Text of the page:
Dictator. We have very negative connotations of the word. It brings to mind oppressive regimes, the suffering of the masses, the power of one over all. But there’s nothing inherently wrong with dictatorships – in fact many will suggest that the best political system, for everyone, is a dictatorship. That is if, of course, the dictator is benevolent; kind, caring, and working for the good of the people.
Now, given the nature of dictatorships, and the fact that power often corrupts, benevolent dictators are few and far between, making this theory that a dictatorship is the best political system fundamentally flawed. Occasionally the world does see a benevolent dictator, however – including those listed below.
Peisistratos was the original benevolent dictator. His rule lasted from 561 to 527 BCE, seizing power in Athens three times. The first time, he was accepted as tyrant (dictator) of Athens by popular vote of the Athenian assembly, but his enemies soon gained enough support to have him exiled. The second time he marched into Athens with a tall, beautiful woman from outside of the city, claiming that she was the goddess Athena herself, and the people of Athens welcomed him as their ruler. He was once again ousted however, and during his ten year exile raised a private army and returned once more to Athens, and with great support from within the city began his third and final rule.
During all of his rules Peisistratos was a popular and well liked ruler. He worked for the people – he offered land and loans to the needy, for example. He created a time of peace and prosperity for Athens. Upon his death however, Peisistratos’ sons Hippias and Hipparchus took over. For a while they maintained popular support, but after Hipparchus was assassinated, Hippias began to rule much more harshly, and lost the support of the people. In the end Hippias was exiled by the Spartans, who had been convinced to come and liberate Athens.
Ashoka the Great lived from 304 to 231 BCE, and ruled the Indian Mauryan Empire, the largest ever in the Indian subcontinent and one of the world’s largest empires at the time. When Ashoka first gained power, he ruled as his predecessor had. He was cruel and efficient – he used the might of his military to control and expand his empire, and he even built a prison aptly called ‘Ashoka’s Hell,’ where all prisoners where subject to horrific tortures, and no prisoner was to leave alive.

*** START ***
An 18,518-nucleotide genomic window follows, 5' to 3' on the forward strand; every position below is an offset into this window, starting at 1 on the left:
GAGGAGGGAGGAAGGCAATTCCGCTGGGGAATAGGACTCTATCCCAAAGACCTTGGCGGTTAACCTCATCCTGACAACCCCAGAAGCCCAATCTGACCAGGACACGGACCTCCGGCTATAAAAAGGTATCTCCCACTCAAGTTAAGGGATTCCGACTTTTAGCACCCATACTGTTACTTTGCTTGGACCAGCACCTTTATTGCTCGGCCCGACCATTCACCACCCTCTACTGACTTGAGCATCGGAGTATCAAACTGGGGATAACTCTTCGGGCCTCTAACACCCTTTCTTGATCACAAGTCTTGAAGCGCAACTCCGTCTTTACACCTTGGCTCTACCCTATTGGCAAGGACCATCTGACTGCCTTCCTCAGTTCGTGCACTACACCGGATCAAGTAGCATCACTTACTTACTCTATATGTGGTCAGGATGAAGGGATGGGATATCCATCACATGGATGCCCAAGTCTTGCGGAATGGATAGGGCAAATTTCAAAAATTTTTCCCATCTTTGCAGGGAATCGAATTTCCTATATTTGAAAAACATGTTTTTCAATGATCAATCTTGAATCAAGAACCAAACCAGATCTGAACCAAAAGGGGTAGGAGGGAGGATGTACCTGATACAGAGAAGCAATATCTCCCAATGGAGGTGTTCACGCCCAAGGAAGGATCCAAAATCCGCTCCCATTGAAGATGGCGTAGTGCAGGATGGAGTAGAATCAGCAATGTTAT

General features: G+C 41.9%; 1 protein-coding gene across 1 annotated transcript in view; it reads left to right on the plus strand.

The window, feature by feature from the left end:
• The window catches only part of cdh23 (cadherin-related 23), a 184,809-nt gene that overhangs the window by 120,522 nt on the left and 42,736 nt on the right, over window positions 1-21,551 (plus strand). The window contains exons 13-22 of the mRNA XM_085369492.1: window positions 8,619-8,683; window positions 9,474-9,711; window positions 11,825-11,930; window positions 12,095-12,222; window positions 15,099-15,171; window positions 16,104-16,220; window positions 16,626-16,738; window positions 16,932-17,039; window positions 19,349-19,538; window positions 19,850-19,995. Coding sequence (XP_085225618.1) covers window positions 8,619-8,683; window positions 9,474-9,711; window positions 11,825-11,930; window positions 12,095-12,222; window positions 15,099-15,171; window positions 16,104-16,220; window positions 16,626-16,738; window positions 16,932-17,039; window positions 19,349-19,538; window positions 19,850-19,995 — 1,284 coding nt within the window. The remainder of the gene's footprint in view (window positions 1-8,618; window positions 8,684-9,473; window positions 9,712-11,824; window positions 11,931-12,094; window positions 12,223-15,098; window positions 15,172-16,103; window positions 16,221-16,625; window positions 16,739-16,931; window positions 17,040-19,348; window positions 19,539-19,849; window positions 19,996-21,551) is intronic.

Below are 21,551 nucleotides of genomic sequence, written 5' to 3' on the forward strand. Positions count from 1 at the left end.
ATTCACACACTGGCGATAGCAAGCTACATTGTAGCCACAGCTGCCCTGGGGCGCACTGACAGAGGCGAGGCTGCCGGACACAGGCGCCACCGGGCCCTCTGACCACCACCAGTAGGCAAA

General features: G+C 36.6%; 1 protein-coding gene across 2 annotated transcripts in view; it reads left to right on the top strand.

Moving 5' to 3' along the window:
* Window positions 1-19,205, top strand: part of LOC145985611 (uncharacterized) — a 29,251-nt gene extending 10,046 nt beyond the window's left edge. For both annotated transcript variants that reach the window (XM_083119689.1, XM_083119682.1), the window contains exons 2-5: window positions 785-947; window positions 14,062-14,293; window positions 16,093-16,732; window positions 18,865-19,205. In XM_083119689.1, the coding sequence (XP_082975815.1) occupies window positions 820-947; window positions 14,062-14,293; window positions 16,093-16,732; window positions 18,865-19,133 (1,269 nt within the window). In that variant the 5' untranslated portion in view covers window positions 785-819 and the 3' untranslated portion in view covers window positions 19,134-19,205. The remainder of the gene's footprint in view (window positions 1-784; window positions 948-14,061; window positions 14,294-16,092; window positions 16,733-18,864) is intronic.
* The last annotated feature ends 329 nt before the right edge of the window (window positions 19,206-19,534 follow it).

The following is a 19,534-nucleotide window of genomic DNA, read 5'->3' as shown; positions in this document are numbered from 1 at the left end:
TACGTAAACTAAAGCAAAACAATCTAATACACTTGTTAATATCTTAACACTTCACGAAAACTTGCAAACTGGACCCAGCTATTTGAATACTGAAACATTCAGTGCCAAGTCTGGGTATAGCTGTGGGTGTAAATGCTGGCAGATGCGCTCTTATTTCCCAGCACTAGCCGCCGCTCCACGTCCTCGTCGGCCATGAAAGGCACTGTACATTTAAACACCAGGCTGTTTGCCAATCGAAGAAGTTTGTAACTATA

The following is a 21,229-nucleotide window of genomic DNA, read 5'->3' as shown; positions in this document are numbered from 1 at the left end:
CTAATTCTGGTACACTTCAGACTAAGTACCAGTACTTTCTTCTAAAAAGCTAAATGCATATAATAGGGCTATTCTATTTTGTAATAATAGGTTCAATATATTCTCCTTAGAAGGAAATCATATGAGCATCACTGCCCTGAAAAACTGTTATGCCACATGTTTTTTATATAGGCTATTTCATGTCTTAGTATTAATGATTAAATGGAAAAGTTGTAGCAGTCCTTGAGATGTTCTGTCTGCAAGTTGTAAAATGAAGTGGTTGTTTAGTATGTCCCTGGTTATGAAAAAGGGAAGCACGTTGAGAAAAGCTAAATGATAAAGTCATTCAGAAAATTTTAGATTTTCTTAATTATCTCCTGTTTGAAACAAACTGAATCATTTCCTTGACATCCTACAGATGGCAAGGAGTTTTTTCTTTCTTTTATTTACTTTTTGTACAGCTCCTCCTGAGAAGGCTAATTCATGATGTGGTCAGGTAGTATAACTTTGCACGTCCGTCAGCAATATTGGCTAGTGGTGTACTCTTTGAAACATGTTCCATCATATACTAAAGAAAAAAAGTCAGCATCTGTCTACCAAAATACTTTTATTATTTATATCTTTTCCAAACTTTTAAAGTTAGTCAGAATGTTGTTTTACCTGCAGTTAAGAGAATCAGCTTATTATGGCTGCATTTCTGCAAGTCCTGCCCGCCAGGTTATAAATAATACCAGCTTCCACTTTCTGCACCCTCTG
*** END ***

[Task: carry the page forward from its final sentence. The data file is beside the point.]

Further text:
During the expansion of his empire, Ashoka led a war against a nearby state called Kalinga, with the goal of taking its land to add to his Empire. The war led to an estimated 300,000 casualties – not very benevolent sounding so far, we admit. But after this war, Ashoka publicly expressed his regret for the suffering he inflicted, renounced war, and there is some evidence to suggest he converted to Buddhism. He issued proclamations declaring that his officials should help the poor and elderly, he established medical facilities, and began public works projects, such as planting trees for shade along roads.
8. Marcus Aurelius
Marcus Aurelius Antoninus, was born in Rome in 121 CE. He rose to power in 161 CE, and is recognized as the last good emperor of Rome (you’re likely familiar with him, or at least a fictionalized version of him, from the movie Gladiator). Marcus ruled alongside his half-brother Lucius Aurelius Verus, until Lucius’ death in 169 CE. After Lucius’ death, Marcus ruled alone until 177 CE. Marcus attempted to rule justly, according to the philosophy of stoicism which he followed, but he faced many troubles during his rule, including incessant war with the beginnings of what was then a fanatic religious sect known as Christians.